If I want a day of bird-watching, I don’t have to leave the living room. With four Nanday conures – a type of small South American parrot – in residence, I can even do my bird-watching from the comfort of a chair. And, since three of the four Nandays are male, much of what I watch is territorial posturing.
The dominant cock is Ning. He has several advantages over the rest: He has been here the longest, he is the only one with a mate (Sophy), and he fathered one of the other males and has always lorded it over him. His disadvantage is that he is perhaps a little complacent and starting to get on in years, so he is no longer as aggressive as in his youth.
Of the other cocks, Ram is little competition. Not only is he Ning’s son, but he has a bad leg and is reluctant most of the time to compete – although he can surprise everyone at times with unexpected outbursts of ferocity.
Beau is the third cock, and the relative newcomer. However, he is younger, larger, and feistier than Ning, and probably the most cunning of the three. At first, Ning used to dive bomb him with impunity, threatening him without actually making contact. However, after about six months, he started dive bombing Ning in return, and now he gives as good as he gets.
This is how the living room is divided: Ning and Sophy have a cage on the right side of the room, and Beau’s cage is on the left. Ram’s cage is in the kitchen, but he uses the back of a chair and an arm of the couch by Beau’s cage with impunity, either because Beau doesn’t regard him as a threat, or on the principle that the enemy of my enemy is my friend. Occasionally, though, Beau will chase Ram away from his cage, especially if Ning isn’t there to vent his anger upon.
The dining room table between the two cages is contested ground. However, the futon by the window is definitely Ning’s, although Ram will brave it if Ning and Sophy are in their cage. Beau doesn’t quite dare, although he will pace to the end of the couch and sit as close to the futon as he can without actually being on it.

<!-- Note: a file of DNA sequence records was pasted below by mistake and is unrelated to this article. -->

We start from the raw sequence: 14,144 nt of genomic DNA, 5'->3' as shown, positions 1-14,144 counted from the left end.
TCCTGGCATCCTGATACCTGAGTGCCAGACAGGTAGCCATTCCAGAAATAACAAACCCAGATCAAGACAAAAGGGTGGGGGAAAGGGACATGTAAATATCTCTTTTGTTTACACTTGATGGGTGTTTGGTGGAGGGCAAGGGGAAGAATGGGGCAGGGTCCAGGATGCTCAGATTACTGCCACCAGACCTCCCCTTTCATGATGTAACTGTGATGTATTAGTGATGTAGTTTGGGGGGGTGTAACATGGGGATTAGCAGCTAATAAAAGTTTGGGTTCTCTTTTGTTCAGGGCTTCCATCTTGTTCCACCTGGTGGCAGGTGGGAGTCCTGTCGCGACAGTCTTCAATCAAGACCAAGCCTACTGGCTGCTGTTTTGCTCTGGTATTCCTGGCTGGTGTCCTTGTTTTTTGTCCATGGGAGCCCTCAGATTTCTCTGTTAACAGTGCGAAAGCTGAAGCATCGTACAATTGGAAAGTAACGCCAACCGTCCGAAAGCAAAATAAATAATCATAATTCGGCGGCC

That is one of the main characteristics of the territorial posturing: Like kids in the backseat of a car who have been told to keep to their side of an imaginary line, Ning and Beau will come as close to the border of the other bird’s territory as they dare, apparently with the sole purpose of taunting each other. Just as Beau crowds the futon, so Ning will often see that his foraging on the carpet brings him close to Beau’s cage, apparently just to have the pleasure of disconcerting him. From their actions, the boundary couldn’t be clearer if it was painted on the carpet.
When not crowding each other, all the males will sometimes shriek at each other, so loudly that we have to pause the DVD we’re watching until we can hear it again. Sometimes, Beau will ambush Ning in mid-flight, too.
Apparently, the urge to defend his nest is strong in the typical Nanday cock. However, what is interesting is that the defense never seems to go beyond posturing, even in what must be the rather limited space in the living room. Not only is there never any real violence, but at times, as they call back and forth, the males seem almost friendly – as though their aggressiveness is only intramural, and, on some level, mutual identification as members of the same flock is as important as claiming territory.
And what does Sophy do in all of this? Mostly, she ignores it. Although sometimes she will loyally give one scream for every dozen of Ning’s, mostly she pretends it’s not going on. But, then, from Sophy’s frequent look of strained tolerance, I suspect she views the cocks — and the local humans as well – as slightly addled fledglings. Somehow, in the middle of all the male battles, she manages to look as though she is humoring all of us in the manner of a benevolent dictator. Her attitude suggests it would be beneath her dignity to notice the feuding in any way.